Covid-19: Politics Of Knowledge, Public Health And The World Order
Geography and You|Issue 146, 2020
In the present era of a knowledge society, the world order will be shaped more than ever before by the politics of knowledge. In the post-CoVId world, public health knowledge is likely to be a significant contributor. This article briefly discusses the various contemporary public health approaches evident within the discipline: global health, community medicine and critical public health. Then it goes on to analyse country level policy approaches to the COVID-19 pandemic, delineating a tentative four-category typology, based on available information. Finally, it sets out the possible outcome indicators that should be used to assess the national responses.
Ritu Priya Mehrotra

In the 1940s, the world order, generated in the wake of two world wars and the breaking up of the British empire (with a large number of newly independent countries), was a bipolar world (liberal capitalist democratic on one side and socialist/ communist on the other). It lasted for about 50 years and then a relatively unipolar one reigned for about 20 years. The last decade has seen the rise of the ‘emerging economies’ across continents—with China and India, South Africa, Brazil and Russia—as those challenging the Euro-American liberal capitalist hegemony in the global order.

The sources of being a leading nation in the world order are, however, not only economic size and stability, but also the governance of finance and trade, technological innovation, the shaping of knowledge generation, a moral authority as a caring-cooperative society and a responsible contributor to the world and humanity at large.

Since the 1940s, the structure of global decision making lay with the United Nations (UN) agencies, the Bretton Woods institutions (the World Bank, International Monetary Fund (IMF) and related institutions) and the later additions such as the World Trade Organisation (WTO), the Convention on Biological Diversity and its Conference of Parties and so on. ‘Philanthropic’ foundations that have funded knowledge generation have also influenced agenda setting and policy responses across the globe. While the earlier generation of philanthropic funding (Rockefeller Foundation, Ford Foundation) had worked through funding of research and discourse generation through hosting conferences, the present big philanthro-capitalist on the scene is the Bill and Melinda Gates Foundation (BMGF) that has entrenched itself as direct participant in the UN bodies and in policymaking of governments in various countries.

The top three areas on the UN’s global developmental agenda envelope economic viability, social justice and environmental integrity—the three pillars expressed in the sustainable development goals (SDGs) (Serageldin 2019). While economic growth, climate change and global health are also important concerns for the world leaders, as expressed by the World Economic Forum, its solutions do not often match with the pillars of the SDGs. Information technologies and artificial intelligence solutions, new ‘green technologies’ supplied by corporations are being promoted on the one hand, while social welfare systems developed since the mid-20th century are being whittled away, international immigration of labour is being curtailed, labour welfare and rights laws are being diluted and rights over natural resources of the traditional rightsholding communities are being withdrawn.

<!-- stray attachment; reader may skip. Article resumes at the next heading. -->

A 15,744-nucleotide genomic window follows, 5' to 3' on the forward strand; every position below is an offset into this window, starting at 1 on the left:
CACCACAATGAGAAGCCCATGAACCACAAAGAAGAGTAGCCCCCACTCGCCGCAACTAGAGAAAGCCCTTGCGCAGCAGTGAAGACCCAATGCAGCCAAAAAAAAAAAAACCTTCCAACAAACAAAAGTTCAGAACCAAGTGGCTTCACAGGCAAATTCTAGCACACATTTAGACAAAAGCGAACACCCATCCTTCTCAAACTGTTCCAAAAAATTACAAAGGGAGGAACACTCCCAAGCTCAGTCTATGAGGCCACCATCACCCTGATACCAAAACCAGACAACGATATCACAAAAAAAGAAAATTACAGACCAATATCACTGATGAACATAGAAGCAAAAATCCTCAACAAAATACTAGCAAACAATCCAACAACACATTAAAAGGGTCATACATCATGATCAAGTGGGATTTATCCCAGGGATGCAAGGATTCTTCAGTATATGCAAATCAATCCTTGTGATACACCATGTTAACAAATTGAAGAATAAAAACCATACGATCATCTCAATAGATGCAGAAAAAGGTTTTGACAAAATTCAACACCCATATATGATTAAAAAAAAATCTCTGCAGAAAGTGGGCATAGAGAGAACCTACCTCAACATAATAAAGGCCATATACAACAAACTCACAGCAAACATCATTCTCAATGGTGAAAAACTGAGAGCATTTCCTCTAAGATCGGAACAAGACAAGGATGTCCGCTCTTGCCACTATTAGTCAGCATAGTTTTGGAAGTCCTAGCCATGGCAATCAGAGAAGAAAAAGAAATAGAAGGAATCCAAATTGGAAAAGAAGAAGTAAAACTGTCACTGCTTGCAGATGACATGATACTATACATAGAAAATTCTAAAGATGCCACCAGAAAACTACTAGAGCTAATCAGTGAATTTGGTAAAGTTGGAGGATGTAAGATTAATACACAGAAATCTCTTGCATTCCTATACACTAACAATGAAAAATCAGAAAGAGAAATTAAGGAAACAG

This double-faced governance of development and public policy (SDG or other articulation of public good vs the real-life business of development policy) has emerged and gained legitimacy through what has been called a ‘post-truth politics’. Delegitimisation of liberal democracy that had spread as an ideology worldwide in the 20th century, has led to a rightward shift in political leanings. Leaders of the most populous countries—USA, China, India, Russia, Brazil—create narratives of their convenience by twisting facts in ways that facilitate their continuing in power and feeding the profits of crony-capitalists through changes in public policy. On the other side are countries that have attempted to keep the liberal democratic spirit alive, ensuring material needs of all, respecting the dignity of individuals and the privacy of their lives. The Nordic countries, New Zealand and Australia, have in recent years demonstrated such governance approaches.

However, none of the countries are able to address the challenges the world is facing today in any effective manner—environmental degradation and climate change, the threat of pandemics and growing social an inequalities and violence. There are contestations in all countries, but they too are beset by the same limitations that afflict the dominant mainstream: a fixation with the 20th century development models and political ideologies while the technological, social consciousness and political power dynamics have changed drastically. A consciousness about democracy, equity and dignity has pervaded the marginalised sections worldwide while, paradoxically, creating an increased distrust of institutions that generated this possibility. Thereby it presented an opportunity for rightist political formations to increase their hold on the popular mind. Technologies of information and communication and artificial intelligence have opened up new scales of authoritarian encroachments on privacy but also opportunities of democratising knowledge.

It is in this context that we have to consider the possibilities of the emerging new world order in a post-COVID era. As the biggest public health event of the last hundred years, responses to this pandemic have been shaped by the internationally dominant paradigm within public health discourse.

Global Health shaping the world order

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